In a recent announcement, Consumer Reports stated that it has decided to reward carmakers whose driver-assist systems encourage safe driving behaviors. With this in mind, the CR 2022 autos Top Picks, which would be announced on February 17, would reflect scoring changes based on how vehicles’ driver monitoring systems perform in real-world scenarios.
Under the updated scoring system, vehicles with systems that encourage safe driving are given two additional points. So far, Consumer Reports noted that only Ford’s Blue Cruise and GM’s Super Cruise would be earning these extra points. Jake Fisher, senior director of Consumer Reports’ Auto Test Center, explained these findings.
“We believe it’s time to recognize vehicles that have found a safer way to deploy this technology. GM’s Super Cruise and now Ford’s BlueCruise both have the right combination of helping drivers enjoy the convenience of automation while verifying that they’re keeping their eyes on the road,” he said.
Different carmakers utilize different driver monitoring systems. Ford’s Blue Cruise even taps the brakes to “jolt” an inattentive driver, and other systems limit access to certain features if a driver proves inattentive. Other systems engage an audible alarm if a driver is not paying attention to the road, and some restrict further usage of automated features until the next drive.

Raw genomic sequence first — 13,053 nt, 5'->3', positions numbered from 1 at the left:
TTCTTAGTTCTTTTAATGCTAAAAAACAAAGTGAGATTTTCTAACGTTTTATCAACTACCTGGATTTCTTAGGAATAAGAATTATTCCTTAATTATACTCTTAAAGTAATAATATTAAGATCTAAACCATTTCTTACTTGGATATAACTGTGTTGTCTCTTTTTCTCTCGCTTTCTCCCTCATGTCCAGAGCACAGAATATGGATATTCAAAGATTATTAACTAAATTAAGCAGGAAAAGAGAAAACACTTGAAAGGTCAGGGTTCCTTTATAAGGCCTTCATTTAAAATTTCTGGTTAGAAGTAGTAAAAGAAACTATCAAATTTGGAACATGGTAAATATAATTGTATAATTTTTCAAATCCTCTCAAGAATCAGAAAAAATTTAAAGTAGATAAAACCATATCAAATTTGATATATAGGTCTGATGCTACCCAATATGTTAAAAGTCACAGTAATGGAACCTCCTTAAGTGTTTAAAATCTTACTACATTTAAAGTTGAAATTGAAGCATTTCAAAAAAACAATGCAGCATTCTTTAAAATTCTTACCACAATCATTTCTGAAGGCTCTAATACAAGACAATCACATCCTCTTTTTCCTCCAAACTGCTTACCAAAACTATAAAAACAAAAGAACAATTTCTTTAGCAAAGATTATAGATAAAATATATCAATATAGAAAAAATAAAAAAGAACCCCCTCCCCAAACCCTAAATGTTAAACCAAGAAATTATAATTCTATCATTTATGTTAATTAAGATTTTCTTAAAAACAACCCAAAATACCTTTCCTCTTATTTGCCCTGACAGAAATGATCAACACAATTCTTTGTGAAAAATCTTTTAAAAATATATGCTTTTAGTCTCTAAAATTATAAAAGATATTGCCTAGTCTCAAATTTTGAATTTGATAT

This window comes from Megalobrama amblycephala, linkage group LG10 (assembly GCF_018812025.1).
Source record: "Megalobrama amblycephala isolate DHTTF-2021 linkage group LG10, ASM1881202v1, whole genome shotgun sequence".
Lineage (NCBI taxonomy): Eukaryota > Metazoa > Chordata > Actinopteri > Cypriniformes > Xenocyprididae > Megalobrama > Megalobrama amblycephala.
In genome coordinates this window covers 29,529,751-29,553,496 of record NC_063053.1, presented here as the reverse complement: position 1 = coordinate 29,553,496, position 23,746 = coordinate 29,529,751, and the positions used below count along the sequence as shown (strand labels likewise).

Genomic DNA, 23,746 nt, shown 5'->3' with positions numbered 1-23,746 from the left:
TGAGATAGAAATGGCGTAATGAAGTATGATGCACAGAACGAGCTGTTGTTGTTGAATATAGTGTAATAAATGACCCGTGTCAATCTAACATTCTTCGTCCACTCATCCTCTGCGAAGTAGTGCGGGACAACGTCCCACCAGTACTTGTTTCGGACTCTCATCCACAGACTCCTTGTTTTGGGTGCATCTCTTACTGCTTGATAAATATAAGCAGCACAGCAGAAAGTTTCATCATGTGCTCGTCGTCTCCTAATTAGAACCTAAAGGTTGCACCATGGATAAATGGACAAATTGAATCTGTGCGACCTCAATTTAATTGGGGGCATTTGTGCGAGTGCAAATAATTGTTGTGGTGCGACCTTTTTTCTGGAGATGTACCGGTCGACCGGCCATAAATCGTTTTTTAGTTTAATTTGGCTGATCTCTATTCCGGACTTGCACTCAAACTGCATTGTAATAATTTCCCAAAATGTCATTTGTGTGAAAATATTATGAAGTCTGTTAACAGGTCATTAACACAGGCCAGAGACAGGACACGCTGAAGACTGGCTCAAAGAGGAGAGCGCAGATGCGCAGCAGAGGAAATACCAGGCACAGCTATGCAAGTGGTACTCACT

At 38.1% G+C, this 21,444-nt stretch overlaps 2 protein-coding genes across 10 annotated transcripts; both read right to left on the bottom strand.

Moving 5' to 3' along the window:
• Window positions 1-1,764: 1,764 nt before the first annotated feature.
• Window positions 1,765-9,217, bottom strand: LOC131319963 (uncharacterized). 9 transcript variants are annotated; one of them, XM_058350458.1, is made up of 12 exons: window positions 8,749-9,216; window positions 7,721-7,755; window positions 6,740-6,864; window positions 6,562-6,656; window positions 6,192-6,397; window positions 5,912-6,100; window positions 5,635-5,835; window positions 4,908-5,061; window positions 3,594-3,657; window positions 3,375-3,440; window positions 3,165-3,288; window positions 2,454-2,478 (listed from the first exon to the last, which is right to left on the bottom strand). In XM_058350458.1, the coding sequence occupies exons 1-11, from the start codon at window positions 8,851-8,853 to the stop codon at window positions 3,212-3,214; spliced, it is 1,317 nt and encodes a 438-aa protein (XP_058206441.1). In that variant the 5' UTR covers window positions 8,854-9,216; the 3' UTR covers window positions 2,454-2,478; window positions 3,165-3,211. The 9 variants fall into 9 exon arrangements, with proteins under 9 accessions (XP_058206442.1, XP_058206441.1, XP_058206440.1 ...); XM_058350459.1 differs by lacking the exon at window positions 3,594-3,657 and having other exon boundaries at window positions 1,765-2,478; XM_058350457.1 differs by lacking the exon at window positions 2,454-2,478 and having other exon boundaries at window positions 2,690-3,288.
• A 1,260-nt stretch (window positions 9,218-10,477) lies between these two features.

Consumer Reports noted that it has tested driver-assist systems from five carmakers, namely BMW, Ford, GM, Subaru, and Tesla. In BMW’s case, features like adaptive cruise control and lane-keeping assist could reportedly be engaged even if the vehicle’s internal camera is covered or toggled off in a system menu. Subaru’s EyeSight and DriverFocus, on the other hand, could detect driver distraction in some scenarios, but it could be completely turned off.
As for Tesla, Consumer Reports claims that in their Model S and Model Y with V11 software, Autopilot could still be engaged while the cabin camera was fully covered. CR shared concerns about Tesla using video data from its vehicles’ cabin camera as well, since owners have the option to send footage from their cars to the company. Lastly, Consumer Reports claimed that as long as drivers’ hands were on the wheel, there were no warnings if drivers’ eyes were off the road.
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